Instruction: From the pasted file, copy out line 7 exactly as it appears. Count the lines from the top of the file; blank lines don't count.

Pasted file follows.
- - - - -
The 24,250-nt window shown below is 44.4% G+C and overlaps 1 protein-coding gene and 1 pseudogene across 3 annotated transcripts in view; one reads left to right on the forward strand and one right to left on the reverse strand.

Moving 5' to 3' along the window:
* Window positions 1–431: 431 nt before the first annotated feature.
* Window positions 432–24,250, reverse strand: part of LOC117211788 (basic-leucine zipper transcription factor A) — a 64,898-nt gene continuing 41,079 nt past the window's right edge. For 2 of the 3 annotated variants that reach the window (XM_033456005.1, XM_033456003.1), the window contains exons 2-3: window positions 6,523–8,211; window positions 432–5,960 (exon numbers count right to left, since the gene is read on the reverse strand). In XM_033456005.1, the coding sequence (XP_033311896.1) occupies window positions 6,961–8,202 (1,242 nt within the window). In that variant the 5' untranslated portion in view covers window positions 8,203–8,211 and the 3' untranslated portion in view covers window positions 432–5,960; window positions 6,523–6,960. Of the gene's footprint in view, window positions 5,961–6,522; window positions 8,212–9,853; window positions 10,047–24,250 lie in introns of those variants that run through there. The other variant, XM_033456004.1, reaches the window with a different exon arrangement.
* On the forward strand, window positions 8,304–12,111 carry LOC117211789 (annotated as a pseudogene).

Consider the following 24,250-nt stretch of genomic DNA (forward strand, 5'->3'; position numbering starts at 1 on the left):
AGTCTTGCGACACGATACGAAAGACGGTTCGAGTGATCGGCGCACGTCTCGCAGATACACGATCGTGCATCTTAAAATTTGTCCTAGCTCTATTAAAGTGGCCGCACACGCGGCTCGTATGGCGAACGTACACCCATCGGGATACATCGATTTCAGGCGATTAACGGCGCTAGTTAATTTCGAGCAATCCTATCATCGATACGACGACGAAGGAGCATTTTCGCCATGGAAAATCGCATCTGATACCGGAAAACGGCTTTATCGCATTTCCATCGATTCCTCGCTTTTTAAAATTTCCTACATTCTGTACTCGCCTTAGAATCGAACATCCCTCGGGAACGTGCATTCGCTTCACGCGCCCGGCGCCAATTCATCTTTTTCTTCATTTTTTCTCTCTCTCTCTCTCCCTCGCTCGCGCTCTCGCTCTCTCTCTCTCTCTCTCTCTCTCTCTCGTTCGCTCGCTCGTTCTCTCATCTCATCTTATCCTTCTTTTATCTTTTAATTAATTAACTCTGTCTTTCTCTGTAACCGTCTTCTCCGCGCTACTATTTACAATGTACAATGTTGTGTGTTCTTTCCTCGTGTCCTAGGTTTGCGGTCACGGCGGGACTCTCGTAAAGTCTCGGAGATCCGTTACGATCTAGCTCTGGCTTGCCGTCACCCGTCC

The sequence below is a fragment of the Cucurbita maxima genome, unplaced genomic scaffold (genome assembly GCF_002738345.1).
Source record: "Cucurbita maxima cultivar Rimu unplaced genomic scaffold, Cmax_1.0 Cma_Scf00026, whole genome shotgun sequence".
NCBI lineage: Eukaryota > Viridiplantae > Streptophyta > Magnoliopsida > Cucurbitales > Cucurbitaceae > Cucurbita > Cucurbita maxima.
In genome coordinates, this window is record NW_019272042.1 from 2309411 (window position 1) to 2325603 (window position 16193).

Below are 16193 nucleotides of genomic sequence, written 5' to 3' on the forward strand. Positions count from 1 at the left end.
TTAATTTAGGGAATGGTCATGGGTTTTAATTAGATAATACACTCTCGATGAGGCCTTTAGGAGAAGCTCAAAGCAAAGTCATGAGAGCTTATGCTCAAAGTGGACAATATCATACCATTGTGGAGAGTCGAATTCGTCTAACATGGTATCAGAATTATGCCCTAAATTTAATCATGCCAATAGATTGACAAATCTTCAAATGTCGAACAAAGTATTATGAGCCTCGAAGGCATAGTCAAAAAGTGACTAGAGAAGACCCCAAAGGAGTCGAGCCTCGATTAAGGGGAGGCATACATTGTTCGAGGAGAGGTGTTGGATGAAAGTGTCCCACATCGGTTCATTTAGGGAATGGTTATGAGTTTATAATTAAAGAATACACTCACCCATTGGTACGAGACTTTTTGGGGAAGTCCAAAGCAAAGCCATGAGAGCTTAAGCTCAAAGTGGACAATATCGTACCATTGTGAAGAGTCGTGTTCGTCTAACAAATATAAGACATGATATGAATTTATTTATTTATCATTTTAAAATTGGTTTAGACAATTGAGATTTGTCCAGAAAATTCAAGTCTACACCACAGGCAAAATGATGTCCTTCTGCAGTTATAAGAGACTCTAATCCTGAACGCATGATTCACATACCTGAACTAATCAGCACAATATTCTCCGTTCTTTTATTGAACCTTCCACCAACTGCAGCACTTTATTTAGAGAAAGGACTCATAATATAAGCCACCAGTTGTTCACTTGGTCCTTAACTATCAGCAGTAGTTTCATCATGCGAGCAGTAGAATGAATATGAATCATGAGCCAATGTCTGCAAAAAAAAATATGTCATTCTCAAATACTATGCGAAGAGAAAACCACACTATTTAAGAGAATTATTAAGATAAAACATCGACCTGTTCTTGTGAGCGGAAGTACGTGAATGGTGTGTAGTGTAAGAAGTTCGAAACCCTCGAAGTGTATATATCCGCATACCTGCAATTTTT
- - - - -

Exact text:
AGTCTTGCGACACGATACGAAAGACGGTTCGAGTGATCGGCGCACGTCTCGCAGATACACGATCGTGCATCTTAAAATTTGTCCTAGCTCTATTAAAGTGGCCGCACACGCGGCTCGTATGGCGAACGTACACCCATCGGGATACATCGATTTCAGGCGATTAACGGCGCTAGTTAATTTCGAGCAATCCTATCATCGATACGACGACGAAGGAGCATTTTCGCCATGGAAAATCGCATCTGATACCGGAAAACGGCTTTATCGCATTTCCATCGATTCCTCGCTTTTTAAAATTTCCTACATTCTGTACTCGCCTTAGAATCGAACATCCCTCGGGAACGTGCATTCGCTTCACGCGCCCGGCGCCAATTCATCTTTTTCTTCATTTTTTCTCTCTCTCTCTCTCCCTCGCTCGCGCTCTCGCTCTCTCTCTCTCTCTCTCTCTCTCTCTCGTTCGCTCGCTCGTTCTCTCATCTCATCTTATCCTTCTTTTATCTTTTAATTAATTAACTCTGTCTTTCTCTGTAACCGTCTTCTCCGCGCTACTATTTACAATGTACAATGTTGTGTGTTCTTTCCTCGTGTCCTAGGTTTGCGGTCACGGCGGGACTCTCGTAAAGTCTCGGAGATCCGTTACGATCTAGCTCTGGCTTGCCGTCACCCGTCC